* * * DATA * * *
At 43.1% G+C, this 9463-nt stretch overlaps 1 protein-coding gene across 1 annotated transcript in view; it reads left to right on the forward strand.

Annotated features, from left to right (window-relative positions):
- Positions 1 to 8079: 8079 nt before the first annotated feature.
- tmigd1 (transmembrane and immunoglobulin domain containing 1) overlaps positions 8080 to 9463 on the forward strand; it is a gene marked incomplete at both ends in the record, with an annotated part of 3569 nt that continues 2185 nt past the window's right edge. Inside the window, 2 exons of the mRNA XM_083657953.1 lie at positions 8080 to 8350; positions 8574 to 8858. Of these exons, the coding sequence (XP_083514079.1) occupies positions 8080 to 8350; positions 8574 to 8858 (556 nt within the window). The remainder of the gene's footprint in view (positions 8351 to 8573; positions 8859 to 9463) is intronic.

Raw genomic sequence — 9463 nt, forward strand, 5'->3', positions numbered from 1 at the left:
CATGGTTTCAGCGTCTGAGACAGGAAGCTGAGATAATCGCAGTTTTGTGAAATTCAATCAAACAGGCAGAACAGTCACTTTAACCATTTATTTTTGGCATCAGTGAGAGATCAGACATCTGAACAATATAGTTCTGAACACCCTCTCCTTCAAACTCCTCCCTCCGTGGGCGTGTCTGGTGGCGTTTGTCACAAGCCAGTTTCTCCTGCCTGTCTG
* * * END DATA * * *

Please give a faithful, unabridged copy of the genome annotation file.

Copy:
At 43.1% G+C, this 9463-nt stretch overlaps 1 protein-coding gene across 1 annotated transcript in view; it reads left to right on the forward strand.

Annotated features, from left to right (window-relative positions):
- Positions 1 to 8079: 8079 nt before the first annotated feature.
- tmigd1 (transmembrane and immunoglobulin domain containing 1) overlaps positions 8080 to 9463 on the forward strand; it is a gene marked incomplete at both ends in the record, with an annotated part of 3569 nt that continues 2185 nt past the window's right edge. Inside the window, 2 exons of the mRNA XM_083657953.1 lie at positions 8080 to 8350; positions 8574 to 8858. Of these exons, the coding sequence (XP_083514079.1) occupies positions 8080 to 8350; positions 8574 to 8858 (556 nt within the window). The remainder of the gene's footprint in view (positions 8351 to 8573; positions 8859 to 9463) is intronic.

Raw genomic sequence — 9463 nt, forward strand, 5'->3', positions numbered from 1 at the left:
CATGGTTTCAGCGTCTGAGACAGGAAGCTGAGATAATCGCAGTTTTGTGAAATTCAATCAAACAGGCAGAACAGTCACTTTAACCATTTATTTTTGGCATCAGTGAGAGATCAGACATCTGAACAATATAGTTCTGAACACCCTCTCCTTCAAACTCCTCCCTCCGTGGGCGTGTCTGGTGGCGTTTGTCACAAGCCAGTTTCTCCTGCCTGTCTG